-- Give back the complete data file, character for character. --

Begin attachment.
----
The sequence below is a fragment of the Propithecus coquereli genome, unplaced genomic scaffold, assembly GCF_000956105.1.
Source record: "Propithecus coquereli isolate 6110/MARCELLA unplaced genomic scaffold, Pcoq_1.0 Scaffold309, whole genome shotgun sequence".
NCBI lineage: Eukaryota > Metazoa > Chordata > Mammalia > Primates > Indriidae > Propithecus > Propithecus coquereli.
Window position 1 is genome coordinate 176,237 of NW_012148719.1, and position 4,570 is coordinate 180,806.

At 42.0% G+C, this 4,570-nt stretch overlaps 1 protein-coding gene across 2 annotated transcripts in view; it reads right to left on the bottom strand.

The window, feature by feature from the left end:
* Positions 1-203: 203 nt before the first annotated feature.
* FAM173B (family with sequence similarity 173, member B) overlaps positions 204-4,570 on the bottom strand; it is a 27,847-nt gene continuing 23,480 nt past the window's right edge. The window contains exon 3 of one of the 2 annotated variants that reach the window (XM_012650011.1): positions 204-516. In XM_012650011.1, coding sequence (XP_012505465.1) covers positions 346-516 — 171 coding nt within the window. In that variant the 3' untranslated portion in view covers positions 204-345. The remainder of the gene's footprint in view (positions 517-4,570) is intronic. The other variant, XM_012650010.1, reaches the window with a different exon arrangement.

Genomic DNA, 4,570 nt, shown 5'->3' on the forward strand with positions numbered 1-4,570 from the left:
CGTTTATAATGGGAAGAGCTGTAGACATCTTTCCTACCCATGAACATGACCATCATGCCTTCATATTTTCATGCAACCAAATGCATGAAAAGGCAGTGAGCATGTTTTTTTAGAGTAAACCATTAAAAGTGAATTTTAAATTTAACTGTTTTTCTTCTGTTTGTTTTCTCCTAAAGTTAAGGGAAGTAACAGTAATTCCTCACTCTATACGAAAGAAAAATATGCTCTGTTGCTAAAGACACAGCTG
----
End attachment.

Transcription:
The sequence below is a fragment of the Propithecus coquereli genome, unplaced genomic scaffold, assembly GCF_000956105.1.
Source record: "Propithecus coquereli isolate 6110/MARCELLA unplaced genomic scaffold, Pcoq_1.0 Scaffold309, whole genome shotgun sequence".
NCBI lineage: Eukaryota > Metazoa > Chordata > Mammalia > Primates > Indriidae > Propithecus > Propithecus coquereli.
Window position 1 is genome coordinate 176,237 of NW_012148719.1, and position 4,570 is coordinate 180,806.

At 42.0% G+C, this 4,570-nt stretch overlaps 1 protein-coding gene across 2 annotated transcripts in view; it reads right to left on the bottom strand.

The window, feature by feature from the left end:
* Positions 1-203: 203 nt before the first annotated feature.
* FAM173B (family with sequence similarity 173, member B) overlaps positions 204-4,570 on the bottom strand; it is a 27,847-nt gene continuing 23,480 nt past the window's right edge. The window contains exon 3 of one of the 2 annotated variants that reach the window (XM_012650011.1): positions 204-516. In XM_012650011.1, coding sequence (XP_012505465.1) covers positions 346-516 — 171 coding nt within the window. In that variant the 3' untranslated portion in view covers positions 204-345. The remainder of the gene's footprint in view (positions 517-4,570) is intronic. The other variant, XM_012650010.1, reaches the window with a different exon arrangement.

Genomic DNA, 4,570 nt, shown 5'->3' on the forward strand with positions numbered 1-4,570 from the left:
CGTTTATAATGGGAAGAGCTGTAGACATCTTTCCTACCCATGAACATGACCATCATGCCTTCATATTTTCATGCAACCAAATGCATGAAAAGGCAGTGAGCATGTTTTTTTAGAGTAAACCATTAAAAGTGAATTTTAAATTTAACTGTTTTTCTTCTGTTTGTTTTCTCCTAAAGTTAAGGGAAGTAACAGTAATTCCTCACTCTATACGAAAGAAAAATATGCTCTGTTGCTAAAGACACAGCTG